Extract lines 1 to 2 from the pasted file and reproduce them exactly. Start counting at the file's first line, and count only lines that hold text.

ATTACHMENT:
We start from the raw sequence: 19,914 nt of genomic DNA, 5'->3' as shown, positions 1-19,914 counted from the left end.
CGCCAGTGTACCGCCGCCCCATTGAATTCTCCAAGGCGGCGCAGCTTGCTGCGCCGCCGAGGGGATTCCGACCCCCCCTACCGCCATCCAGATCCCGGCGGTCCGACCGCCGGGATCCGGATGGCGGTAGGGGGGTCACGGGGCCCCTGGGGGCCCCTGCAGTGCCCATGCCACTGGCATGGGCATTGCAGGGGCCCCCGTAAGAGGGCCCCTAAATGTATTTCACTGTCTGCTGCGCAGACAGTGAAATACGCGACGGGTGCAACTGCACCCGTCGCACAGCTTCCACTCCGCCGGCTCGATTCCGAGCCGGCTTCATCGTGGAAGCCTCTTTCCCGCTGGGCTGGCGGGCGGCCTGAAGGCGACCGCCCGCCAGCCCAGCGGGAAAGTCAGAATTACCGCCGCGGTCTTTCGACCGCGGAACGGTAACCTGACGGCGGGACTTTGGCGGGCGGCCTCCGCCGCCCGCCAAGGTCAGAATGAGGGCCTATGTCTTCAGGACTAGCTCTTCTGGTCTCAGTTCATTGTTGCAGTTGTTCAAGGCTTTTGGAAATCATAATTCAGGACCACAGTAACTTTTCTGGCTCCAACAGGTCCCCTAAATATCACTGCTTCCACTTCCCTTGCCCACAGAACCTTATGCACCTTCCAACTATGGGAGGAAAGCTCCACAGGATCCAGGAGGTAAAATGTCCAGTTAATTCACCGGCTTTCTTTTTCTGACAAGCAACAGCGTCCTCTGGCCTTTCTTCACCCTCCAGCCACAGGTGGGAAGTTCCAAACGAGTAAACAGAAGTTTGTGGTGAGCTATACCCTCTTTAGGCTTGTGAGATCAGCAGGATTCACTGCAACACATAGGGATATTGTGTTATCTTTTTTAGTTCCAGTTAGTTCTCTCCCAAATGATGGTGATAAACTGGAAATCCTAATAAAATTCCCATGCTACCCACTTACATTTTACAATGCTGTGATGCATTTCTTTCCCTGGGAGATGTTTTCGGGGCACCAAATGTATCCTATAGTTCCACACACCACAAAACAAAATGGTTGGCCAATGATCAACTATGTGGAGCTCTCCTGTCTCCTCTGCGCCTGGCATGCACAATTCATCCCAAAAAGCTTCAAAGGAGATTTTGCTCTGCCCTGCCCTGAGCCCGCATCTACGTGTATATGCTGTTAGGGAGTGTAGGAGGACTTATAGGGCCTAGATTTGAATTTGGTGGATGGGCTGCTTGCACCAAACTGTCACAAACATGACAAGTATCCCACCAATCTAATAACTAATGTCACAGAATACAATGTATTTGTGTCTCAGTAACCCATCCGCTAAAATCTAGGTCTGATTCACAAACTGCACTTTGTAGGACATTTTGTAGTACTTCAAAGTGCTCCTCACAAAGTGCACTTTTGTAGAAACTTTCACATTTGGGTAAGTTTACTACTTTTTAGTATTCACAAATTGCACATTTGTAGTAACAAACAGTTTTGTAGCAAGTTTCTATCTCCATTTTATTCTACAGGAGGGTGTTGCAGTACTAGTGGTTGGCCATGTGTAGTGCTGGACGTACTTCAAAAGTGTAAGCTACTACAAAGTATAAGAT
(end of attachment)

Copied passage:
We start from the raw sequence: 19,914 nt of genomic DNA, 5'->3' as shown, positions 1-19,914 counted from the left end.
CGCCAGTGTACCGCCGCCCCATTGAATTCTCCAAGGCGGCGCAGCTTGCTGCGCCGCCGAGGGGATTCCGACCCCCCCTACCGCCATCCAGATCCCGGCGGTCCGACCGCCGGGATCCGGATGGCGGTAGGGGGGTCACGGGGCCCCTGGGGGCCCCTGCAGTGCCCATGCCACTGGCATGGGCATTGCAGGGGCCCCCGTAAGAGGGCCCCTAAATGTATTTCACTGTCTGCTGCGCAGACAGTGAAATACGCGACGGGTGCAACTGCACCCGTCGCACAGCTTCCACTCCGCCGGCTCGATTCCGAGCCGGCTTCATCGTGGAAGCCTCTTTCCCGCTGGGCTGGCGGGCGGCCTGAAGGCGACCGCCCGCCAGCCCAGCGGGAAAGTCAGAATTACCGCCGCGGTCTTTCGACCGCGGAACGGTAACCTGACGGCGGGACTTTGGCGGGCGGCCTCCGCCGCCCGCCAAGGTCAGAATGAGGGCCTATGTCTTCAGGACTAGCTCTTCTGGTCTCAGTTCATTGTTGCAGTTGTTCAAGGCTTTTGGAAATCATAATTCAGGACCACAGTAACTTTTCTGGCTCCAACAGGTCCCCTAAATATCACTGCTTCCACTTCCCTTGCCCACAGAACCTTATGCACCTTCCAACTATGGGAGGAAAGCTCCACAGGATCCAGGAGGTAAAATGTCCAGTTAATTCACCGGCTTTCTTTTTCTGACAAGCAACAGCGTCCTCTGGCCTTTCTTCACCCTCCAGCCACAGGTGGGAAGTTCCAAACGAGTAAACAGAAGTTTGTGGTGAGCTATACCCTCTTTAGGCTTGTGAGATCAGCAGGATTCACTGCAACACATAGGGATATTGTGTTATCTTTTTTAGTTCCAGTTAGTTCTCTCCCAAATGATGGTGATAAACTGGAAATCCTAATAAAATTCCCATGCTACCCACTTACATTTTACAATGCTGTGATGCATTTCTTTCCCTGGGAGATGTTTTCGGGGCACCAAATGTATCCTATAGTTCCACACACCACAAAACAAAATGGTTGGCCAATGATCAACTATGTGGAGCTCTCCTGTCTCCTCTGCGCCTGGCATGCACAATTCATCCCAAAAAGCTTCAAAGGAGATTTTGCTCTGCCCTGCCCTGAGCCCGCATCTACGTGTATATGCTGTTAGGGAGTGTAGGAGGACTTATAGGGCCTAGATTTGAATTTGGTGGATGGGCTGCTTGCACCAAACTGTCACAAACATGACAAGTATCCCACCAATCTAATAACTAATGTCACAGAATACAATGTATTTGTGTCTCAGTAACCCATCCGCTAAAATCTAGGTCTGATTCACAAACTGCACTTTGTAGGACATTTTGTAGTACTTCAAAGTGCTCCTCACAAAGTGCACTTTTGTAGAAACTTTCACATTTGGGTAAGTTTACTACTTTTTAGTATTCACAAATTGCACATTTGTAGTAACAAACAGTTTTGTAGCAAGTTTCTATCTCCATTTTATTCTACAGGAGGGTGTTGCAGTACTAGTGGTTGGCCATGTGTAGTGCTGGACGTACTTCAAAAGTGTAAGCTACTACAAAGTATAAGAT